P&GJ’s worldwide survey figures indicate that 118,623 miles of pipelines are planned and under construction. Of these, 88,976 represent projects in the planning and design phase; 29,647 miles reflect pipelines in various stages of construction.
Natural gas pipelines again account for the majority of projects under construction and planned.
Supporting this is a GlobalData report that indicates approximately 75% of the total global planned pipeline additions during 2011-15 will be gas. The report says the Asia Pacific region should be responsible for 41.8% of total planned pipeline additions with China and India being the frontrunners.
Following is a look at new and planned pipeline miles in the seven basic country groups, (see area map): North America – 31,951; South/Central America and Caribbean – 11,571; Africa – 7,617; Asia Pacific 34,295; Former Soviet Union and Eastern Europe – 19,537; Middle East – 11,480; and Western Europe and European Union – 2,172. For information on these and other pipeline projects, see P&GJ’s sister publication, Pipeline News.
Nothing has changed the outlook for the North American energy industry quite like the discoveries in the shale regions in the U.S. and Canada. North America – which accounts for 26,300 miles in the planning stages and 5,651 miles under construction – should remain strong.
Those building pipelines in shale regions can expect higher costs. Ziff Energy Group reports pipeline owners are seeing higher construction costs in the shale regions of Marcellus, Eagle Ford, Haynesville, Barnett, Woodford, Fayetteville, and Horn River.
After analyzing costs of 120 pipelines from the past decade, Ziff Energy Group’s results show the average estimated shale gas pipeline rose in 2011 to almost $200,000/inch-mile, three times higher than 2004.
“All North America geographical regions appear to experience consistently higher pipeline costs than prior years,” commented Julia Sagidova, gas analyst and lead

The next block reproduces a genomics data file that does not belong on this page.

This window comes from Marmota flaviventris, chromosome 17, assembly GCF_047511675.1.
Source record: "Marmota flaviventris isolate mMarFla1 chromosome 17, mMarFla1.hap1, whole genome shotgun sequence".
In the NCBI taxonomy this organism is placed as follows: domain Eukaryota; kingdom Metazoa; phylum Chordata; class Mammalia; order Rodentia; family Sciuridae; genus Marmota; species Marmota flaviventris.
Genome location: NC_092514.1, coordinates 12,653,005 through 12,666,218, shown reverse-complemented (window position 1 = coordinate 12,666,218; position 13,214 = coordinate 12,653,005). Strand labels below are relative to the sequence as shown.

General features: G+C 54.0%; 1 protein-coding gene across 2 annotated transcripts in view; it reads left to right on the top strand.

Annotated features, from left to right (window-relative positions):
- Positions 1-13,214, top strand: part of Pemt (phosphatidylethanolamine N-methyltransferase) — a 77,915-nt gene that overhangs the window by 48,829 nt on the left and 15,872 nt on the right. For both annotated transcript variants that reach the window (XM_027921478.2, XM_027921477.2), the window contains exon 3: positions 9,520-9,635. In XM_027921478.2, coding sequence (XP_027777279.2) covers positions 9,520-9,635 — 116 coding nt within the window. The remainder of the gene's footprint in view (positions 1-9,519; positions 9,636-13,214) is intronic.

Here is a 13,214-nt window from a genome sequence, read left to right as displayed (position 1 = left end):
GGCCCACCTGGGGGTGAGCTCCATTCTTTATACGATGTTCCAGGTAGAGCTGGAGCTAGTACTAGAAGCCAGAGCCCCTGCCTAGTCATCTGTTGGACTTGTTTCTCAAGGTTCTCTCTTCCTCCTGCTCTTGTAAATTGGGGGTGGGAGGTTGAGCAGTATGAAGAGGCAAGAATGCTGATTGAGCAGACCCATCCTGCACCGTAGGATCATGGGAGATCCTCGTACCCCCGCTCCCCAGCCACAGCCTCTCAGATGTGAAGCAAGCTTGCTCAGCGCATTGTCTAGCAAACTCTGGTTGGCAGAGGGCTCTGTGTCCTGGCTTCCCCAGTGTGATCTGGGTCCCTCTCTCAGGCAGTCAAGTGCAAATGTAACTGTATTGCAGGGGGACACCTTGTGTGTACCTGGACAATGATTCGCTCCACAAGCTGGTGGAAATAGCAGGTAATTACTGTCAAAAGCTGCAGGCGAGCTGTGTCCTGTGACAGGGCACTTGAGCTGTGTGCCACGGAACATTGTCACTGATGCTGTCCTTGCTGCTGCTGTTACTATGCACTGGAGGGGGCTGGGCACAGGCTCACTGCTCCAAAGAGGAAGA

author of the report. “The Marcellus shale gas region (Pennsylvania) is the most expensive with an average cost of under $300,000/inch-mile. These large-diameter (24-36 inches) projects are typically 120 miles in length and cost $500 million.”
The report noted that the 30% rise in steel costs over the past year along with new industry regulations and practices to reduce right-of-way and minimize environmental effects are driving up construction costs.
In North America, work is progressing on DCP Midstream’s 700-mile Sandhills Pipeline. DCP is using new construction and existing pipeline to build a 100,000-120,000-bpd NGL pipeline that will run from West Texas to Mont Belvieu in East Texas. The pipeline will be phased into service, with the first completed in the third quarter to accommodate DCP’s growing Eagle Ford liquids volumes. Service to the Permian Basin will be available as soon as the Q2 2013.
Greencore Pipeline Company LLC, a fully owned subsidiary of Denbury Resources Inc., is building the 231-mile, 20-inch Greencore CO-2 Pipeline from the ConocoPhillips Lost Cabin Gas Plant in Fremont County, WY, to a point in the Bell Creek oil field in Powder River County, MT. The CO-2 transported by the Greencore Pipeline will be used for enhanced oil recovery at the existing Bell Creek oil field. Completion is scheduled in late 2012.
Still awaiting a construction start is TransCanada’s $7 billion Keystone XL Pipeline. The route of the 1,661-mile, 36-inch crude oil pipeline begins at Hardisty, Alberta and extends southeast through Saskatchewan, Montana, South Dakota and Nebraska.
Late last year, the State Department announced it would delay a final verdict on whether the pipeline is in the national interest until early 2013 in order to conduct an environmental analysis of an alternative route that would navigate the pipeline away from environmentally sensitive areas in Nebraska.
North America also accounts for several pipelines in the planning and engineering phase, including Kinder Morgan’s 240-mile Cochin Marcellus Lateral Pipeline that will originate in Marshall County, WV and terminate at an interconnect with the KM Cochin Pipeline in Fulton County, OH. Once completed, the pipeline will transport NGLs from the Marcellus producing region of Pennsylvania, West Virginia, and Ohio to fractionation plants and petrochemical facilities in Illinois and Canada. The target in-service date for the pipeline is mid-2012.
Enterprise Products Partners L.P. plans to build a 1,230-mile pipeline to transport ethane from the Marcellus and Utica shale regions in Pennsylvania, West Virginia and Ohio to the company’s natural gas liquids storage complex at Mont Belvieu, The pipeline would have an initial capacity of 125,000 bpd and can be expanded to meet increased shipper demand. Commercial operations are slated in Q1 2014.